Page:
Instructions Brown onions in oil set aside. Cook the bacon until it's browned, and most of the fat is rendered. Remove the bacon pieces from the pan/pot, then set to the side. Toss in the cabbage, peppers, and onions. Once the cabbage and other ingredients start to get tender( about 10 minutes) sprinkle in the salt, black pepper, garlic & onion powder and red pepper flakes. Cook for another 5 minutes or so, then toss in the bacon. Stir the ingredients, then add everything into your serving dish.


Roasted Potatoes What You Need 3 pounds small red or white potatoes 1/4 cup olive oil 1 1/2 teaspoons salt 1 teaspoon freshly ground black pepper 2 tablespoons minced garlic (6 cloves) 2 tablespoons minced fresh parsley

Instructions Cut the potatoes in half or quarters and place in a bowl with the olive oil, salt, pepper, and garlic; toss until the potatoes are well coated. Transfer the potatoes to a sheet pan and spread out into 1 layer. Roast in the oven for 45 minutes to 1 hour or until browned and crisp. Flip twice with a spatula during cooking in order to ensure even browning. Remove the potatoes from the oven, toss with parsley, season to taste, and serve hot.


Bostwick’s Red Beans and Rice What You Need 1 package red beans 2 c. white or yellow rice (I prefer the latter.) 1 lg. yellow onion, diced 2-3 knuckles garlic, diced 1/2 c. each of dried red & green bell pepper (or fresh) 1/2 tsp sea salt 1/2 tsp black pepper 1 tsp cumin 1 tsp paprika 1 Tbs ground red pepper 1 # beef sausage (or more as preferred) 5 1/2 cups beef broth 1/3 c coconut oil (for sautÊing onion, garlic & sausage)

Mother's red beans & rice w/beef sausage has been a favorite for nigh onto 63 years in our extended family! Although we've tried to pry from her all of the ingredients over time, she still responds, "Whataya taste?!?" with a merry twinkle gleaming in her eyes, seeking to 'fine tune' our culinary distinctions, lol! Therefore, I can share only what I (and my two brothers & baby sister) know for certain, ok? Great!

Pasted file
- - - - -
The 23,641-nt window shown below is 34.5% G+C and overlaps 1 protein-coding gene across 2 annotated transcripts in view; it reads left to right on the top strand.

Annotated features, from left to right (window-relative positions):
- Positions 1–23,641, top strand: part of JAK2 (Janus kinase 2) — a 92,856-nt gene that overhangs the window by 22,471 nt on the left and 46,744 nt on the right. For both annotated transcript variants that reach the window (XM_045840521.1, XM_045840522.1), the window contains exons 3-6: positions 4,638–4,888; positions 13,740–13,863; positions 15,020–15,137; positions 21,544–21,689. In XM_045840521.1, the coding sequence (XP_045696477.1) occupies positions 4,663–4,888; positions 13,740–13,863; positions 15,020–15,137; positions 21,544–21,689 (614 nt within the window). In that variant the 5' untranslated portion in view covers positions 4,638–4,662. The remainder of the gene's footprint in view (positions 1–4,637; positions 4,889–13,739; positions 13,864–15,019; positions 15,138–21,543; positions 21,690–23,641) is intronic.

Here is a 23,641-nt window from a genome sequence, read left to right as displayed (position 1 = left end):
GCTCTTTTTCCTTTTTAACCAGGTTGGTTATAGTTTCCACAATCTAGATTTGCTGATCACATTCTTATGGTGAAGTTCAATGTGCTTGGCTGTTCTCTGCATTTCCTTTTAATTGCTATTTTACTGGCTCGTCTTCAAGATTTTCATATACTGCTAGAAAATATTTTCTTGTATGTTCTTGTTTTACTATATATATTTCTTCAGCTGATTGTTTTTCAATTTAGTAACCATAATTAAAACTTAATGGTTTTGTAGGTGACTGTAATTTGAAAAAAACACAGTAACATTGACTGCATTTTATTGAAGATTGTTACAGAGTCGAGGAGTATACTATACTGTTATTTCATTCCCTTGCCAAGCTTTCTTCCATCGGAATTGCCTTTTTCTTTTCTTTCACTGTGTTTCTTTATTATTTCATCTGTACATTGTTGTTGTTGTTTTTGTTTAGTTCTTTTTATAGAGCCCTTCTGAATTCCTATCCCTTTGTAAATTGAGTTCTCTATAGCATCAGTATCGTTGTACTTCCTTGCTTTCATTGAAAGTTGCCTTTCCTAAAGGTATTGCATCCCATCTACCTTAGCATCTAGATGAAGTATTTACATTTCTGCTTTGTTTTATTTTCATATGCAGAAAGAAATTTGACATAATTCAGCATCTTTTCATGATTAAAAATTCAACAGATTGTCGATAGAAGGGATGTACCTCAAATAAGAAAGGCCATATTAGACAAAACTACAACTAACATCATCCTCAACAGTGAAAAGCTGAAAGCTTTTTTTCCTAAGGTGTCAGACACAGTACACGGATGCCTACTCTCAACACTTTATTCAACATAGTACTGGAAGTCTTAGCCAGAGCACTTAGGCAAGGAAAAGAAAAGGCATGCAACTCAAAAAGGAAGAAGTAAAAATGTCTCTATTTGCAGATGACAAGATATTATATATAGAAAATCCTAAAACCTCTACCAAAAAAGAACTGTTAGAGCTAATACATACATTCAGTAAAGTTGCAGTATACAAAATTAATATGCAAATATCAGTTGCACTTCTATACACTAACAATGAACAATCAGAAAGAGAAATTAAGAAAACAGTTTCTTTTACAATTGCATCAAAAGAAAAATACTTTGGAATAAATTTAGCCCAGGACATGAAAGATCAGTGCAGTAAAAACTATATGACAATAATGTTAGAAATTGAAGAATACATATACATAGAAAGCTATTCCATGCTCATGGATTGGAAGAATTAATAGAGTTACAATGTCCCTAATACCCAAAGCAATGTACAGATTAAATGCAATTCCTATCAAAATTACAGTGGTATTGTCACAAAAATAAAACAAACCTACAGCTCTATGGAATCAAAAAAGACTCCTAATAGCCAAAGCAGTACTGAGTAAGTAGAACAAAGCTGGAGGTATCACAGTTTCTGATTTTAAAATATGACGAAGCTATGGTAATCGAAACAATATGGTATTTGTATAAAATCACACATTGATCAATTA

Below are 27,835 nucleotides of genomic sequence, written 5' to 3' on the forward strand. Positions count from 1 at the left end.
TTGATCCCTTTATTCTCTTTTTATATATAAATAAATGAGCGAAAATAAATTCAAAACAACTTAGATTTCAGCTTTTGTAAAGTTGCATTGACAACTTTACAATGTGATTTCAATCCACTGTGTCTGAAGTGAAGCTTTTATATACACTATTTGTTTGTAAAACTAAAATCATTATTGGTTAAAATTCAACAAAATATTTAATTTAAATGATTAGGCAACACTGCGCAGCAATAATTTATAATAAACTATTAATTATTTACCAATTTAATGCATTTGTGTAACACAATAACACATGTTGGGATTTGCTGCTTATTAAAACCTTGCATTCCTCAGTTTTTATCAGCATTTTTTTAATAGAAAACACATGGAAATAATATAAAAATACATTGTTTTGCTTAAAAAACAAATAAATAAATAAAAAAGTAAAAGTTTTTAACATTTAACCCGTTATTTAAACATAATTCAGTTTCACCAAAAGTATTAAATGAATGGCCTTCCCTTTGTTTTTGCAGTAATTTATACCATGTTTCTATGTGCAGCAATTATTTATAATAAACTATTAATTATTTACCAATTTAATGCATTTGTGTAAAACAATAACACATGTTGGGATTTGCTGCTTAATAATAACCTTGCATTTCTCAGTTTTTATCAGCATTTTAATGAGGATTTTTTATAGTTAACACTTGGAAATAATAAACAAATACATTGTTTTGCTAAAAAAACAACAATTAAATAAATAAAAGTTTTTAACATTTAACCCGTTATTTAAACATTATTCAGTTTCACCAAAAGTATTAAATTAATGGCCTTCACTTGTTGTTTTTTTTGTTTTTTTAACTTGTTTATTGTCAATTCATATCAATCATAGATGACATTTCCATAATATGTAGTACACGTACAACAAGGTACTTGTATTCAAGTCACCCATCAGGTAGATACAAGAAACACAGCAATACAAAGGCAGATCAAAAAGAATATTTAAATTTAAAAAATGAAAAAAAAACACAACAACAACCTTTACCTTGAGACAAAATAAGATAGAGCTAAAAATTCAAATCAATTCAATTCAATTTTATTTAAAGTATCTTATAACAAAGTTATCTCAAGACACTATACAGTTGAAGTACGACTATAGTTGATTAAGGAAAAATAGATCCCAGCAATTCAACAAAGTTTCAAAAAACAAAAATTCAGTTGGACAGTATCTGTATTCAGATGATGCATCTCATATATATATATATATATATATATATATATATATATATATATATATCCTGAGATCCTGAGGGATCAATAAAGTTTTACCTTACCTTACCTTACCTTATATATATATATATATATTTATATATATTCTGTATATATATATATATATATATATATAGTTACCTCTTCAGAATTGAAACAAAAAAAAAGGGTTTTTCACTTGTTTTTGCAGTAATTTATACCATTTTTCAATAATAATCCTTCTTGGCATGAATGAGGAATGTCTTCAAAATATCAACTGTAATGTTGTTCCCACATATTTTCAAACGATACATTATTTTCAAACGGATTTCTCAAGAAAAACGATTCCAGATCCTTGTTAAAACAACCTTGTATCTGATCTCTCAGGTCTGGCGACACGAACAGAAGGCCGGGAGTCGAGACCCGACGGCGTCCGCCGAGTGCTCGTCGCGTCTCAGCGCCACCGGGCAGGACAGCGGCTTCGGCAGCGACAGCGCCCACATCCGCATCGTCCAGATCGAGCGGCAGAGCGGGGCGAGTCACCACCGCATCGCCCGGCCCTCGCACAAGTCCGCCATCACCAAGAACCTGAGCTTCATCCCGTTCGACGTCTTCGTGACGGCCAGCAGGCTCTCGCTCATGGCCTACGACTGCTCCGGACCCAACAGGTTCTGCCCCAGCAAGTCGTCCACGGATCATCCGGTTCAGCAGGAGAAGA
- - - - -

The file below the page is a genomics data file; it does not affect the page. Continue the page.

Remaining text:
Instructions Bring beans to boil in water for two min., remove/cover for 1 hr. Drain and refill w/half the hot broth (heat in microwave {Mother used a separate pot}) 1" above bean level and cook for 30 min. Precook the rice in the other half of the broth and set aside while beans are cooking. Combine the rice and beans in the same skillet in which you've sauteed the onion, garlic, diced a/o sliced sausage, red/green peppers & other seasonings, cover skillet and simmer for 20 min. or until most of the liquid is reduced and beans are al dente. Some like to add Tabasco or other hot sauce. Neal Bostwick, Librarian, Circulation Department


Fun Facts Red beans and rice is a dish of Louisiana Creole cuisine (not originally of Cajun cuisine) traditionally made on Mondays with red beans, vegetables (bell pepper, onion, and celery), spices (thyme, cayenne pepper, and bay leaf) and pork bones as left over from Sunday dinner, cooked together slowly in a pot and served over rice. Meats such as ham or sausage. The dish as customary - ham was traditionally a Sunday meal and Monday was washday. A pot of beans could sit on the stove and simmer while the women were busy scrubbing clothes. The dish is now fairly common throughout the Southeast. Similar dishes are common in Latin American cuisine, including moros y cristianos and gallo pinto. Red beans and rice is one of the few New Orleans style dishes to be commonly served both in people's homes and in restaurants. Many neighborhood restaurants continue to offer it as a Monday lunch special, usually with a side order of either smoked sausage or a pork chop. While Monday washdays are largely a thing of the past, red beans remain a staple for large gatherings. Indeed, red beans and rice is very much part of the New Orleans identity. New Orleanian Louis Armstrong's favorite food was red beans and rice - the musician would sign letters "Red Beans and Ricely Yours, Louis Armstrong". The vegetarian dish Rajma chawal is very similar (which translates literally to red beans and rice), popular in North India. Red beans and rice is also a dietary staple in Central America, where it is known as "arroz con habichuelas". The dish is popular in Cuban, Puerto Rican, Dominican, Haitian and Jamaican cuisine as well. Source: Wikipedia